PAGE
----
Glendening faults Sauerbrey on education

October 28, 1994|By Doug Birch | Doug Birch,Sun Staff Writer

UNIVERSITY PARK -- Most Thursday mornings, Parris N. Glendening comes to University Park Elementary to shelve books or maybe read aloud from "The Day the Boa Constrictor Ate Mrs. Jones' Laundry."

Yesterday, he went there wearing a kid-friendly Snoopy tie to read to Maryland voters from another text: "How My Republican Opponent Would Slash Public Education."

In a borrowed classroom, the Prince George's County executive told reporters that his rival, Ellen R. Sauerbrey, "cannot deny" that her plans to cut state income taxes and give parents private school vouchers would reduce state aid to education by one-third.

Guess what -- she denied it.

"More doom-and-gloom predictions from Parris with no basis in fact," said Carol L. Hirschburg, Mrs. Sauerbrey's campaign spokesman. "I'm beginning to suspect that every time Parris opens his mouth a lie drops out."

Mr. Glendening sketched a dark picture of the fate of public schools if Mrs. Sauerbrey, minority leader of the Maryland House of Delegates, wins the governor's office: overcrowded classrooms, supply shortages, a 62 percent increase in tuition for state college and university students.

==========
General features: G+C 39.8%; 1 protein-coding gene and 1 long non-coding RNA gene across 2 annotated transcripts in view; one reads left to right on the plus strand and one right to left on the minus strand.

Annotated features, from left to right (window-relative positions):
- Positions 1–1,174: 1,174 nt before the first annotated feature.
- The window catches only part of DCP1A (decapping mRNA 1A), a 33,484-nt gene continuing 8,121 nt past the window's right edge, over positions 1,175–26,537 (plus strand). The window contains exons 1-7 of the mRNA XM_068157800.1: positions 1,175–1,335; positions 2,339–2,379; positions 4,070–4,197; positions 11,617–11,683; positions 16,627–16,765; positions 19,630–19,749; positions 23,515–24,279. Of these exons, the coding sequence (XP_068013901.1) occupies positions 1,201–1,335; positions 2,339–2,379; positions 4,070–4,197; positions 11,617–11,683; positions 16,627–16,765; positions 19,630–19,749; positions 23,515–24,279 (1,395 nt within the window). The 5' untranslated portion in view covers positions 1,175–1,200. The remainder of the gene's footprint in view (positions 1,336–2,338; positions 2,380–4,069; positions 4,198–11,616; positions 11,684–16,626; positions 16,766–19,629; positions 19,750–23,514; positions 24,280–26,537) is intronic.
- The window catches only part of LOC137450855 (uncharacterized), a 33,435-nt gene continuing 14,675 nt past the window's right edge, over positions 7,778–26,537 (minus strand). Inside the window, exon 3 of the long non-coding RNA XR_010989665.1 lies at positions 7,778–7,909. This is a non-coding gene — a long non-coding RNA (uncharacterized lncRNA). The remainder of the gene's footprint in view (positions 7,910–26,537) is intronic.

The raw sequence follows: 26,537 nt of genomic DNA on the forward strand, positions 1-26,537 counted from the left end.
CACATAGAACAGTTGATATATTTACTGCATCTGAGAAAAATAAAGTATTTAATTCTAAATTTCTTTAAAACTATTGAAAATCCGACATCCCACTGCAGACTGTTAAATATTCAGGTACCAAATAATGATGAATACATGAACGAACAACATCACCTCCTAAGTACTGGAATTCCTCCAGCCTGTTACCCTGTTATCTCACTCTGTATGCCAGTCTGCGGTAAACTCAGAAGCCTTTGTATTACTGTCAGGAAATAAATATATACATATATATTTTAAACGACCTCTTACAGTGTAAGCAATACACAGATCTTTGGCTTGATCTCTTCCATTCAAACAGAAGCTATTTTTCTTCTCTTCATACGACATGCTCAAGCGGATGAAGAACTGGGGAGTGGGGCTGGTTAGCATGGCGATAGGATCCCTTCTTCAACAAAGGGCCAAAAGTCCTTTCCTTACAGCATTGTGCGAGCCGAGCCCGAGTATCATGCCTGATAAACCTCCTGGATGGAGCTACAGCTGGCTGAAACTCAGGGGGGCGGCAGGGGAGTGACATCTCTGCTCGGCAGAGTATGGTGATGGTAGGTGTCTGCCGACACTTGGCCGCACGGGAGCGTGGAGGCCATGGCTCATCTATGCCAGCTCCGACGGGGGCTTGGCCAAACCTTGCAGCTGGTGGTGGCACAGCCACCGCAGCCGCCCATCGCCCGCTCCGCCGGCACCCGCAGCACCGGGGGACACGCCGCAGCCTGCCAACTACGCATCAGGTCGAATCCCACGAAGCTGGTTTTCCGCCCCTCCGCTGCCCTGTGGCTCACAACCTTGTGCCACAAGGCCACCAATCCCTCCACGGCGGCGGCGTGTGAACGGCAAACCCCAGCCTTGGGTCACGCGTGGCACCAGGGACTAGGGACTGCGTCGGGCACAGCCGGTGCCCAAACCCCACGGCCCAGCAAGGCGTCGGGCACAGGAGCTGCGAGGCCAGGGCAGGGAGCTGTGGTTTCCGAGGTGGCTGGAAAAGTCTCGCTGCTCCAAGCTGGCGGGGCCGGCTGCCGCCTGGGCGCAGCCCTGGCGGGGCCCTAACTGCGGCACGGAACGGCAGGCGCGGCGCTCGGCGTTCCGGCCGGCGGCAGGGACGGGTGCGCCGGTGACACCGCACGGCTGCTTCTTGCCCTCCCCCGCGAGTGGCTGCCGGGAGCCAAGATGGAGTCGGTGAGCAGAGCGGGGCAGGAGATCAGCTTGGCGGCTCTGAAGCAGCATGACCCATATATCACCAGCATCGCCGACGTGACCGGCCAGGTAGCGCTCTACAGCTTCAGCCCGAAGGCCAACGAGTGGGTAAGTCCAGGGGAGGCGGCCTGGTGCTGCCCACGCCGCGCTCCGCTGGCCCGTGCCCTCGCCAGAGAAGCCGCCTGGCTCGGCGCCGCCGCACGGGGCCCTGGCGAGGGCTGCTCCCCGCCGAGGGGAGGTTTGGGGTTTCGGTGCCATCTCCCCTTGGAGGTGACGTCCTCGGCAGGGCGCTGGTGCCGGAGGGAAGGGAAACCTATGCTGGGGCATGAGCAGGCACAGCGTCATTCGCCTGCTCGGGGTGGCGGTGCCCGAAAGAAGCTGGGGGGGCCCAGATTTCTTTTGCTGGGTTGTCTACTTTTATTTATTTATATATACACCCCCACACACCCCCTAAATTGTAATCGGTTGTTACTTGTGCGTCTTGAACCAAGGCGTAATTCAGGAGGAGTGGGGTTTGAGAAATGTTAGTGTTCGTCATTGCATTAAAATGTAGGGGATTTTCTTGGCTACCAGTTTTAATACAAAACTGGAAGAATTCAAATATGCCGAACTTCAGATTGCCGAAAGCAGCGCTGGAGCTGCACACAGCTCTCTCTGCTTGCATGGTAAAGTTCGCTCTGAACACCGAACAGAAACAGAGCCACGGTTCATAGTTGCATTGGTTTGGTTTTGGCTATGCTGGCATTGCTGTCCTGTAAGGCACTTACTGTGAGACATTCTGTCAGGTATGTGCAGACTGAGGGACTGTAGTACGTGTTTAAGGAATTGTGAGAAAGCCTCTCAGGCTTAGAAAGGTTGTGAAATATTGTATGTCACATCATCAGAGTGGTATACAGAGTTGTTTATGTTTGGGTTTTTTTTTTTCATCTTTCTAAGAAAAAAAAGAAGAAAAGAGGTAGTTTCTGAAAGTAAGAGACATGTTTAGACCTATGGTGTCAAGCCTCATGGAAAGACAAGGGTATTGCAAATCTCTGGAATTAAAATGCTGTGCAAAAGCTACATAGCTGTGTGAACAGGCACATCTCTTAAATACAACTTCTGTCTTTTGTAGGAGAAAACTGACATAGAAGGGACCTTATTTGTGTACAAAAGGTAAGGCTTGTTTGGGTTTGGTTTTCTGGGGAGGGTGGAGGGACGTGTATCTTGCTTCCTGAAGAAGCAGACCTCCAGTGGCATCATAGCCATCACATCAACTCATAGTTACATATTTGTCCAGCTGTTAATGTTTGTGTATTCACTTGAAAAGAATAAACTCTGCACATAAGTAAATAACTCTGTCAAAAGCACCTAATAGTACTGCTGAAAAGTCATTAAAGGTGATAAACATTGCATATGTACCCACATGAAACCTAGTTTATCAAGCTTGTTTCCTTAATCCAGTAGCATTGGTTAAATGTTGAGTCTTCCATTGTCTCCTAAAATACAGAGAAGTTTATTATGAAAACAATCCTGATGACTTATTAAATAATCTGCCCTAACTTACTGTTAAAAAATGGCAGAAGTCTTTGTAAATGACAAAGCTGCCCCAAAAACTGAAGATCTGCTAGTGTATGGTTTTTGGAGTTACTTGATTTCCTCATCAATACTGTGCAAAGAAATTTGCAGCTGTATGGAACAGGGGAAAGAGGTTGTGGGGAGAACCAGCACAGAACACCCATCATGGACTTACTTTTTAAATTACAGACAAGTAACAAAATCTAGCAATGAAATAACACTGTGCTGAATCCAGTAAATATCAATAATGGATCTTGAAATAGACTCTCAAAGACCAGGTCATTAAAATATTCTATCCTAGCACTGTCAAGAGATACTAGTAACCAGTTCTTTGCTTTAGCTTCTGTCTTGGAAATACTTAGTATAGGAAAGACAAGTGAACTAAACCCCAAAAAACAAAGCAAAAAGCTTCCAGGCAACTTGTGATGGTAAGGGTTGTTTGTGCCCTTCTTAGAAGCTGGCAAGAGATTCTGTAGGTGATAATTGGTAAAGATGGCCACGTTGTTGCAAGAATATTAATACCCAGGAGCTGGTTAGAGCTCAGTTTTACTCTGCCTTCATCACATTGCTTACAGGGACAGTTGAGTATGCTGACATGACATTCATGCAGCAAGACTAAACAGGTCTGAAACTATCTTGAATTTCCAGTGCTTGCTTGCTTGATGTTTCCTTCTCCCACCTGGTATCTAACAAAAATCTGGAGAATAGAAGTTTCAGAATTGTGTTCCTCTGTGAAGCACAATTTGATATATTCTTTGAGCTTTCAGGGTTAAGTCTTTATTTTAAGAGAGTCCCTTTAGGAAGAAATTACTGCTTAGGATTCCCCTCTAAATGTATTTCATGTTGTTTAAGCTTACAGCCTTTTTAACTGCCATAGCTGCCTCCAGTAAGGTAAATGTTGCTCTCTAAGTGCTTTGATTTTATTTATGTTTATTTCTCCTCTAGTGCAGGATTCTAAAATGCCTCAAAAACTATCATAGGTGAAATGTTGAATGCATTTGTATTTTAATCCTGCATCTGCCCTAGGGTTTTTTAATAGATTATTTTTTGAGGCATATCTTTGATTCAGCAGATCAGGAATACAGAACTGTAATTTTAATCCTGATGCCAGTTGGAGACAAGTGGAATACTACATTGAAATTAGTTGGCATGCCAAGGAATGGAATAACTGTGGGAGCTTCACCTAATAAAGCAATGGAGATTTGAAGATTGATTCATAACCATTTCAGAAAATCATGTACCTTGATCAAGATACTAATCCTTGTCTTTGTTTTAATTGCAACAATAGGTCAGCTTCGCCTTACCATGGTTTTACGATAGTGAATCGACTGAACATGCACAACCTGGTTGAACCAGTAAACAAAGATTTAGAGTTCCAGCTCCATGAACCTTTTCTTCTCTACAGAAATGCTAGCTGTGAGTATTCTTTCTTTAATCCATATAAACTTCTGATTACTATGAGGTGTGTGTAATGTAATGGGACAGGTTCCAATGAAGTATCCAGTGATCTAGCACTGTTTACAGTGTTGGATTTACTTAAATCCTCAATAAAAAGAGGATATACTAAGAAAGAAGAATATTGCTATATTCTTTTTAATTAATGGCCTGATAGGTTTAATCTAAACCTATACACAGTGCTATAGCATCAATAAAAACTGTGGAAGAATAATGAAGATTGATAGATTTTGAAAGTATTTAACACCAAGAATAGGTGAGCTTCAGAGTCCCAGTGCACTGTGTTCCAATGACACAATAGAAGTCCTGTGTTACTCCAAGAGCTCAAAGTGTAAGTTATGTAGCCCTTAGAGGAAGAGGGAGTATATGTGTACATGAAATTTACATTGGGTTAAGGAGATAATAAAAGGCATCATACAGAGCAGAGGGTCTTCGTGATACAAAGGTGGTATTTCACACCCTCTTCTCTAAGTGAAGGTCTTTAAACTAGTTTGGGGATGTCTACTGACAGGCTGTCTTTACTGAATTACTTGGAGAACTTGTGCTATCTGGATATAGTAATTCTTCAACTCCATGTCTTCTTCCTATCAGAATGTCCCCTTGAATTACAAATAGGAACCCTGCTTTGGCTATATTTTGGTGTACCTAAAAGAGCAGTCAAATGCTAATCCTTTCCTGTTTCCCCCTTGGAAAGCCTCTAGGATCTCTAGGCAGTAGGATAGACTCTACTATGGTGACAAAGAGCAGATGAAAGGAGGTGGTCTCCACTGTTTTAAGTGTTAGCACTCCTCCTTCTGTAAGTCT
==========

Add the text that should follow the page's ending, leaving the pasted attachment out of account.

"Given her history of opposition to public schools, and the realities of the state budget, it is very clear where her cuts will come from," said Mr. Glendening. "And . . . the only place that money can really come from is education.

"She will say, 'No, that's not going to happen, I'm not going to cut anything,' " he added. "You simply cannot deny that education will be cut very substantially."

Mr. Glendening said that Mrs. Sauerbrey's plan to provide $2,000 vouchers to the parents of private school students would cost the state treasury about $228 million a year. That figure is based on 114,000 current private school students each receiving a grant, he said.

"I believe that is wrong," he said. "We should not be using public dollars to support private education."

Ms. Hirschburg called the price tag "completely ridiculous." The program would be phased in over 12 years, starting with first grade in the first year. It would take effect in a given county -- or in Baltimore -- only if officials approved it, she said.

"There is absolutely no way at this point to gauge what its economic impact would be," she said.

Ms. Hirschburg pointed out that Mrs. Sauerbrey has promised not to trim state aid to public schools. But, she conceded, higher education programs will not be exempt from an overall effort to trim government, scheduled to begin in the second year of Mrs. Sauerbrey's term.

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